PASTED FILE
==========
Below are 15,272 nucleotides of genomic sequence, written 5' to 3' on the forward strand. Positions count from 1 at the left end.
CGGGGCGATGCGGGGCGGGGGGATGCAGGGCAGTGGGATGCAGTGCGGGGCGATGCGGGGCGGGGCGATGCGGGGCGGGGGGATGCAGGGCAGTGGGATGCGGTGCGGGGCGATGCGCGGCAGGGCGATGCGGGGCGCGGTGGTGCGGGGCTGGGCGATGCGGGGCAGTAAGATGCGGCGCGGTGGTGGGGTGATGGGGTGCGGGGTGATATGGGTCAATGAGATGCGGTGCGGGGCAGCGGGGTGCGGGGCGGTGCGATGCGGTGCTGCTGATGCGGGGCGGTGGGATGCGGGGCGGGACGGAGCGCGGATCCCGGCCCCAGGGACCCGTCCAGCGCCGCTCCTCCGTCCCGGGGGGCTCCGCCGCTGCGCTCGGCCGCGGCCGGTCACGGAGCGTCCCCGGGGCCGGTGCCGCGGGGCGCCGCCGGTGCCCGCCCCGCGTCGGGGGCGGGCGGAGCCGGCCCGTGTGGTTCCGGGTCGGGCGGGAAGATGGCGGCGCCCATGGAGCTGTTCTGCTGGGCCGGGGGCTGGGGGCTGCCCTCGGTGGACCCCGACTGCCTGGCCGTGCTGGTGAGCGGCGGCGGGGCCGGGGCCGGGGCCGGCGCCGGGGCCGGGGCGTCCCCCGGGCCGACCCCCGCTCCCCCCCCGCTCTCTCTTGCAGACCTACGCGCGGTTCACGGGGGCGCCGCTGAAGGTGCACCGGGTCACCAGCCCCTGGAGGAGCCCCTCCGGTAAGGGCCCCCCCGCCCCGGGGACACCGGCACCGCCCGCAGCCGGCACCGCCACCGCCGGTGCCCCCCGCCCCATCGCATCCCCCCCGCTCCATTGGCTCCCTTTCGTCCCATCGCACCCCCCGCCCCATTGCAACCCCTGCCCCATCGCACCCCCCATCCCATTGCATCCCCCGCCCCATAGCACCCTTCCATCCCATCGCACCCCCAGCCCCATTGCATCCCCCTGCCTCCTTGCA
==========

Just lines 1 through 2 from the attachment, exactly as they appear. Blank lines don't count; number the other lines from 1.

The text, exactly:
Below are 15,272 nucleotides of genomic sequence, written 5' to 3' on the forward strand. Positions count from 1 at the left end.
CGGGGCGATGCGGGGCGGGGGGATGCAGGGCAGTGGGATGCAGTGCGGGGCGATGCGGGGCGGGGCGATGCGGGGCGGGGGGATGCAGGGCAGTGGGATGCGGTGCGGGGCGATGCGCGGCAGGGCGATGCGGGGCGCGGTGGTGCGGGGCTGGGCGATGCGGGGCAGTAAGATGCGGCGCGGTGGTGGGGTGATGGGGTGCGGGGTGATATGGGTCAATGAGATGCGGTGCGGGGCAGCGGGGTGCGGGGCGGTGCGATGCGGTGCTGCTGATGCGGGGCGGTGGGATGCGGGGCGGGACGGAGCGCGGATCCCGGCCCCAGGGACCCGTCCAGCGCCGCTCCTCCGTCCCGGGGGGCTCCGCCGCTGCGCTCGGCCGCGGCCGGTCACGGAGCGTCCCCGGGGCCGGTGCCGCGGGGCGCCGCCGGTGCCCGCCCCGCGTCGGGGGCGGGCGGAGCCGGCCCGTGTGGTTCCGGGTCGGGCGGGAAGATGGCGGCGCCCATGGAGCTGTTCTGCTGGGCCGGGGGCTGGGGGCTGCCCTCGGTGGACCCCGACTGCCTGGCCGTGCTGGTGAGCGGCGGCGGGGCCGGGGCCGGGGCCGGCGCCGGGGCCGGGGCGTCCCCCGGGCCGACCCCCGCTCCCCCCCCGCTCTCTCTTGCAGACCTACGCGCGGTTCACGGGGGCGCCGCTGAAGGTGCACCGGGTCACCAGCCCCTGGAGGAGCCCCTCCGGTAAGGGCCCCCCCGCCCCGGGGACACCGGCACCGCCCGCAGCCGGCACCGCCACCGCCGGTGCCCCCCGCCCCATCGCATCCCCCCCGCTCCATTGGCTCCCTTTCGTCCCATCGCACCCCCCGCCCCATTGCAACCCCTGCCCCATCGCACCCCCCATCCCATTGCATCCCCCGCCCCATAGCACCCTTCCATCCCATCGCACCCCCAGCCCCATTGCATCCCCCTGCCTCCTTGCA